Summary: A sermon for the 2nd Sunday in Lent, Year C. We imitate the good qualities in the Apostle Paul because he was an imitator of God.
Dear brothers and sisters in Christ, have you heard the phrase “Monkey see - monkey do”? It is actually funny to watch monkey imitate their trainer. The trainer rubs his belly, the monkey will rub its belly. The trainer throws a stick, the monkey will throw a stick. People clap their hands, monkeys will clap theirs. Monkeys are good at that.
People are too. We enjoy little children imitate their parents, and that’s very good, because that’s how they learn. And this sort of an activity is not limited to children. Grownups like to imitate others too. There is a man I saw at the Golden Corral, who is trying to look like Elvis - hairdo and all! And for three years you made me impersonate Martin Luther on Reformation Sunday. Yes, you did!
And, if we can’t copy someone’s looks or mannerism, we may try to imitate their manner of speech. Couple of years ago Rich Little came to perform at one of the casinos in Laughlin. He made a career out of imitating the voices of famous people - John Wayne, Jimmy Stewart, Humphrey Bogard, numerous Presidents and other politicians. He entertained us well and made us laugh.
Dennis Swanberg, whose Bible study material we used during our Adult VBS last August, learned to imitate the voice of Billy Graham, and used on somebody in the supermarket! What a scream!
How would we learn the art of imitating someone? We would probably stand in front of a mirror a lot, or listen to a tape recorder until we would get it right. Well, I don’t think we would be as good at it as Rich Little, but today’s Scripture lesson gives us an invitation to try.
St. Paul writes to Christians at Philippi, Brothers and sisters, join in imitating me, and observe those who live according to the example you have in us. This echoes what he said in 1 Corinthians 4: 16-17 Therefore, I urge you to imitate me. For this reason I am sending Timothy, … he will remind you of my way of life in Christ Jesus, which agrees with what I teach everywhere in every church.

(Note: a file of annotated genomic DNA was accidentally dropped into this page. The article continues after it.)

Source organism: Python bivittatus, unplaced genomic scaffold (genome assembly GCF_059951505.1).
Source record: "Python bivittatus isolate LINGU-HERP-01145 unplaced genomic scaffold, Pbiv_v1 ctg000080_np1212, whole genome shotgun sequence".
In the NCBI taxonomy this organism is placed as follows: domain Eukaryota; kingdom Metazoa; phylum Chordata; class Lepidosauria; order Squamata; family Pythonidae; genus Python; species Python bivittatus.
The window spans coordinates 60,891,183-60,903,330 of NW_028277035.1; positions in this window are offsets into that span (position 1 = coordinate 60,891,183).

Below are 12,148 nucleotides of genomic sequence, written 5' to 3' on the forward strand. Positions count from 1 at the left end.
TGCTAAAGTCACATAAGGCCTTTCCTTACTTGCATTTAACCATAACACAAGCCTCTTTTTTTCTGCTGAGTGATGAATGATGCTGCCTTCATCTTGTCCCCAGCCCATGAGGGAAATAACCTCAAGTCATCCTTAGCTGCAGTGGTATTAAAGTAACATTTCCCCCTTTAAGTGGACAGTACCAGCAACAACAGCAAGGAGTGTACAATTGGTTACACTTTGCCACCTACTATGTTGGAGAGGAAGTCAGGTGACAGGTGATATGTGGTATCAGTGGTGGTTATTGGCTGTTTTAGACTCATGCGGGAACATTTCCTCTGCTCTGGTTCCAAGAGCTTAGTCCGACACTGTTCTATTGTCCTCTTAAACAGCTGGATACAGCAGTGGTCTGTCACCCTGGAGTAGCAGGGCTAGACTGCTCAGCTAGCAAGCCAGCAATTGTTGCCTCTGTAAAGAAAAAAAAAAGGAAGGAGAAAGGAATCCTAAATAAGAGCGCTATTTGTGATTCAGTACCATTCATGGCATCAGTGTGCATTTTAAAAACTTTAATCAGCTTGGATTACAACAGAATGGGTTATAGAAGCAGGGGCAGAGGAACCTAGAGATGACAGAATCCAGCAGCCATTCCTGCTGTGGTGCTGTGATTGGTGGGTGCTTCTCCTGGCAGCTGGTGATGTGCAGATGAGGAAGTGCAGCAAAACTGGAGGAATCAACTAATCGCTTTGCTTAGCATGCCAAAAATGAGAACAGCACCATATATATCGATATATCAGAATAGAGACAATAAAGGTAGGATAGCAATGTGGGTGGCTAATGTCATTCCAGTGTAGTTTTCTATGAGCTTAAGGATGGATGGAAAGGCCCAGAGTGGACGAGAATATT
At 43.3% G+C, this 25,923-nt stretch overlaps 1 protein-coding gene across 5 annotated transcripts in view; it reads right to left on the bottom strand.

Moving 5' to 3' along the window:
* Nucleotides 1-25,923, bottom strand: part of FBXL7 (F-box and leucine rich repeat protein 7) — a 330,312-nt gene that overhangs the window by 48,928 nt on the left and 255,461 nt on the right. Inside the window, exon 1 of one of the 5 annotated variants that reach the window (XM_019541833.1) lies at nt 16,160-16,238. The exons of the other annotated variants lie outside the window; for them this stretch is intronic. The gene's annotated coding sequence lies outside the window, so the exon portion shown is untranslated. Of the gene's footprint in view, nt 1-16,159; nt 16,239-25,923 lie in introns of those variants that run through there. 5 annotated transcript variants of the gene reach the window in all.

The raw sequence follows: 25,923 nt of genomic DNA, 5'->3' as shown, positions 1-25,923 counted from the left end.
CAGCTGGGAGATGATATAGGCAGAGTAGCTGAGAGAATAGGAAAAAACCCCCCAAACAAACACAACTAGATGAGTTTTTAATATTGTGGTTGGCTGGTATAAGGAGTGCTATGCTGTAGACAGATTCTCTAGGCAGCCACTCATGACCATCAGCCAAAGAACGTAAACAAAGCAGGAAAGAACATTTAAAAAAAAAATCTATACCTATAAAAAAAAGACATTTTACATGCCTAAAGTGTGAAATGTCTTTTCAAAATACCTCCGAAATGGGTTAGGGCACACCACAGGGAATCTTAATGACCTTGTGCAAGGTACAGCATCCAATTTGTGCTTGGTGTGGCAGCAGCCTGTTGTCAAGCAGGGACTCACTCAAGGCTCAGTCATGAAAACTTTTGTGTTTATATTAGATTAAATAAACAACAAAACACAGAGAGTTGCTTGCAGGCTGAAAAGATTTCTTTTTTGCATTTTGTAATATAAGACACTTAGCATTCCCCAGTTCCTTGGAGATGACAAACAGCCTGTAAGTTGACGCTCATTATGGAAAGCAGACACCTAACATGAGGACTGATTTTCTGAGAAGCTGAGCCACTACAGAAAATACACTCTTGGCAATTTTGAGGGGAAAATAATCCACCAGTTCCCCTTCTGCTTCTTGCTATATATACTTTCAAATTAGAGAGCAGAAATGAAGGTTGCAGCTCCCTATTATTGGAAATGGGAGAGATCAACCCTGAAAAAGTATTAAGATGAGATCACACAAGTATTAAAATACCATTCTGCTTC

What did he mean when he said join in imitating me? I don’t think he meant that we copy his hairdo, or imitate the sound of his voice, in order to make people laugh. Rather, he invites us to express our faith by living by the Christ-inspired teaching that he projected. For, just as there are good things to imitate, there are also silly or wrong things that people try to copy.
John writes in his third letter, verse 11 Dear friend, do not imitate what is evil, but what is good. The Apostle Paul also warns us of a contrast to what he said earlier. Please follow the text with me, in your Bibles or on the back of the bulletin. We are in the third chapter of Philippians, the last quarter of the New Testament .. Galatians, Ephesians, Philippians. You may want to keep a marker there, we will be returning to Philippians several times. Chapter three, verses 18 and 19: For, as I have often told you before and now say again even with tears, many live as the enemies of the cross of Christ. Their destiny is destruction. Their god is their belly (oh boy, if this doesn’t get you think about a diet, I don’t know what will), and their glory is in their shame. Their mind is on earthly things.
We have to be careful not to do things like that. I worry about young people that they would not be tempted to imitate destructive behavior just to appear cool in front of their peers. Don’t let anyone lead you astray. You know the difference between right and wrong. No one looks cool in front of the judge.
We don’t want to imitate the bad guys, we want to imitate the good guys, so let’s look at the life of St. Paul to see what it is in him worth imitating.
I am sure there are numerous qualities to take note of, but I am also aware of one weakness - he was longwinded! One times he preached long enough to put people to sleep. One man fell out the window. By the grace and power of God, their prayer brought him back to life, but it all could have been avoided in the first place. So, in the time that we have, we will just look at seven qualities that we can imitate.
Perhaps the most obvious one is PERSEVERANCE. Once he got on the right track, Paul would not give up. Not hardship, rejection, danger even to his life, would deter him from following the course. He compared the new life in Christ to running a race. This is what he says in verses 13 and 14 just prior to our reading: Forgetting what is behind and striving toward what is ahead, I press on toward the goal to win the prize for which God called me heavenward in Christ Jesus.